A new study by the Williams Institute at UCLA School of Law finds that an estimated 1.2 million adults in the U.S. identify as Black and LGBT.
Researchers found that Black LGBT people fare worse than their non-LGBT counterparts in many measures of economic and social vulnerability, including employment, income level, food insecurity, and healthcare access. In addition, Black LGBT adults face disparities in mental and physical health, such as depression, asthma, and disability.
However, similarities were found between the two groups, including the likelihood of being a parent among women, experiences of victimization and discrimination, and levels of resilience through social support systems.
"The notable disparities in economic security and health outcomes indicate a critical need for policies and service interventions that address the unique needs of Black LGBT adults," said lead author Soon Kyu Choi, Project Manager at the Williams Institute.
An estimated 1,210,000 U.S. adults self-identify as Black and LGBT.
Over half (57%) of Black LGBT adults are under age 35 compared to 34% of Black non-LGBT adults.
An estimated 61% of Black LGBT adults are women compared to 56% of Black non-LGBT adults who are women.
Over one-third (36%) of Black LGBT adults are raising children.
Over half (56%) of Black LGBT households had a low income (below 200% of the federal poverty level) compared to 49% of Black non-LGBT people.
Nearly 40% of Black LGBT adults have a household income below $24,000 per year compared to 33% of Black non-LGBT adults.
Black LGBT adults are more likely to be unemployed (14% compared to 10%) and to experience food insecurity (37% compared to 27%) than Black non-LGBT adults.
Mental and Physical Health
Over one-quarter (26%) of Black LGBT adults have been diagnosed with depression compared to 15% of Black non-LGBT adults.
Among Black LGBT adults, 56% are tested for HIV at least once a year while 24% had never been tested for HIV.
Victimization and Stress
More than half (55%) of Black LGBT adults said where they live is not a good place for transgender people and 39% said it is not a good place for LGB people.
Many Black LGBT adults reported experiencing victimization including verbal insults or abuse (79%), being threatened with violence (60%), and being physically or sexually assaulted (44%).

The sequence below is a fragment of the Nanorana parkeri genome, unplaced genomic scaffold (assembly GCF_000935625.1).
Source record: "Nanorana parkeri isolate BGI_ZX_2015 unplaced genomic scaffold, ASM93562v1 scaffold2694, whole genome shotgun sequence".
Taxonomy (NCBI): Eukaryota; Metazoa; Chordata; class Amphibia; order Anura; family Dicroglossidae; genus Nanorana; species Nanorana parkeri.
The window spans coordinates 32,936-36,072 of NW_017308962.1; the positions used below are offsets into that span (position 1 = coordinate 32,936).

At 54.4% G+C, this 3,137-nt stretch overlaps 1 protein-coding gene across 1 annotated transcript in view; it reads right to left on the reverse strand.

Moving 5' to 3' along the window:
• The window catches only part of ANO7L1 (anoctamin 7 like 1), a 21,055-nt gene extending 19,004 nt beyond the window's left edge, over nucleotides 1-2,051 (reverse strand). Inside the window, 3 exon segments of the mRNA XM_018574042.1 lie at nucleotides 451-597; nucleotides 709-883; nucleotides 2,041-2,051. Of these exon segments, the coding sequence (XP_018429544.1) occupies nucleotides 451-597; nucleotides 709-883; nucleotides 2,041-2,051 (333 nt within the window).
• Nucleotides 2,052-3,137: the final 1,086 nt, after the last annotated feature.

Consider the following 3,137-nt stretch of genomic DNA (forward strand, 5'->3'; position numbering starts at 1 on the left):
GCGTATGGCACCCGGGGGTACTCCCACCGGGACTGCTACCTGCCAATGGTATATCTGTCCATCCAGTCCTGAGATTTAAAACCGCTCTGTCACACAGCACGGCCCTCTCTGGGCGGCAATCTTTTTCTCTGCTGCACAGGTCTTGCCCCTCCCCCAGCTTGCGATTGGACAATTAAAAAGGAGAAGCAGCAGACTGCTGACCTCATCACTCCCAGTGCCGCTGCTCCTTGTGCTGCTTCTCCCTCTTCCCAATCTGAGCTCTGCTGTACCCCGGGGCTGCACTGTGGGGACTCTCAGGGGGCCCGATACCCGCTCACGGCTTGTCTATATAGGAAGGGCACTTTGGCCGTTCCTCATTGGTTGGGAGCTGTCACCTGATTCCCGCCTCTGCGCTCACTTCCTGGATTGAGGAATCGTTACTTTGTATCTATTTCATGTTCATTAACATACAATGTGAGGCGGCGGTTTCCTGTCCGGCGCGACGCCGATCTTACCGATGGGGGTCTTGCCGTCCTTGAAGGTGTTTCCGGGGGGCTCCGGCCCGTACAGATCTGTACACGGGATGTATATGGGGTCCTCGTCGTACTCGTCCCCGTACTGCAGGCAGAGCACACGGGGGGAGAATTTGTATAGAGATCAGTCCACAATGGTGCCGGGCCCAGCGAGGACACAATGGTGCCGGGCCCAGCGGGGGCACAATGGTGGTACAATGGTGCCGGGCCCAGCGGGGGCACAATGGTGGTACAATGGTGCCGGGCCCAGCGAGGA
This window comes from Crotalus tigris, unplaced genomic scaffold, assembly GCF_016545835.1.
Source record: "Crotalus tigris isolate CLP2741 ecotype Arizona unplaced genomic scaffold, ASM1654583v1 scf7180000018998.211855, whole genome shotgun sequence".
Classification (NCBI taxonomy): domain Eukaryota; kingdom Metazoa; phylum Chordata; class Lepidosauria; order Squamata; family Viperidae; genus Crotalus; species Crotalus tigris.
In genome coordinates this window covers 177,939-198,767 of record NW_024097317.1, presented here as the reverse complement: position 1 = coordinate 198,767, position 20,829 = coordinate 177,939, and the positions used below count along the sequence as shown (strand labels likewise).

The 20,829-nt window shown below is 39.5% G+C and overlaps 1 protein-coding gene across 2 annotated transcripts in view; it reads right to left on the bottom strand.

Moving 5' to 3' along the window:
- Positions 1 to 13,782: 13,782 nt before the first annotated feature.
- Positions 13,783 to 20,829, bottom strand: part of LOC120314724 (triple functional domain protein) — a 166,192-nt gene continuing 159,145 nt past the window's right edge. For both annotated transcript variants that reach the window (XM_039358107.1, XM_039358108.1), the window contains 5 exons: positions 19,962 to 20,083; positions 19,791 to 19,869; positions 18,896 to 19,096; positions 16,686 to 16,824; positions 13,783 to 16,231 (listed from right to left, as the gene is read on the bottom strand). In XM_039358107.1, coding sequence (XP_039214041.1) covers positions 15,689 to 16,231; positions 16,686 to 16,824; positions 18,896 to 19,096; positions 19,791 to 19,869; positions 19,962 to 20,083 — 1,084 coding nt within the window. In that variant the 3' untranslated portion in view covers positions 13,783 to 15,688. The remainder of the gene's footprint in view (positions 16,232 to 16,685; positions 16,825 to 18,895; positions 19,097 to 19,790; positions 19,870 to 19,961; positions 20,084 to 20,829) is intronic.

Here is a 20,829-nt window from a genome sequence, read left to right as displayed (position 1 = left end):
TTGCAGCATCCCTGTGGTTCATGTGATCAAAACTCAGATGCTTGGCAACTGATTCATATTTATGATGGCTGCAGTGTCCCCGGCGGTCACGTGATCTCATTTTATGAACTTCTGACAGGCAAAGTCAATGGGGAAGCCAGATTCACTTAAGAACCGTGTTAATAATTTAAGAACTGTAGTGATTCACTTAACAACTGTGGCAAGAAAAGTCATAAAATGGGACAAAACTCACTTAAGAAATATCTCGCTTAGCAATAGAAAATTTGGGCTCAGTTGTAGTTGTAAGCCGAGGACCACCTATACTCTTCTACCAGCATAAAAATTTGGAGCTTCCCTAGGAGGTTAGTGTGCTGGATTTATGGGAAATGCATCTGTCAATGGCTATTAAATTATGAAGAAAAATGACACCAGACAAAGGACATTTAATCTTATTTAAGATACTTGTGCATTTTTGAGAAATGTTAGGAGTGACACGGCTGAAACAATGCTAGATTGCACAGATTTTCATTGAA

Many Black LGBT adults reported experiencing stressful events within the past year including unemployment (45%), being fired or laid off from a job (26%), and a major financial crisis (43%).
More than three-quarters of both Black LGBT and non-LGBT adults reported experiences with everyday discrimination.
About 62% of Black cisgender LGB adults and 29% of Black transgender adults reported feeling connected to the LGBT or their gender minority community.
Nearly half of Black LGBT (48%) and non-LGBT (46%) adults reported feeling connected to Black communities.
"Our study found that being LGBT is an important factor in understanding the health and well-being of Black people in the U.S.," said co-author Bianca D.M. Wilson, Senior Scholar of Public Policy at the Williams Institute. "Black LGBT adults tend to be younger, live in urban areas, and experience higher levels of stressful employment events like firings than their non-LGBT counterparts. This may help explain some of the differences we observed in economic stability and health outcomes between the two groups."
This study is the first publication of the Williams Institute's LGBT Well-Being at the Intersection of Race series, which examines demographic characteristics and key indicators of well-being, including mental health, physical health, economic health, and social and cultural experiences, of different racial/ethnic groups in the U.S. The series also includes analyses by region.
Read the report: williamsinstitute.law.ucla.edu/publications/black-lgbt-adults-in-the-us/ .
The Williams Institute at UCLA School of Law, a think tank on sexual orientation and gender identity law and public policy, is dedicated to conducting rigorous, independent research with real-world relevance.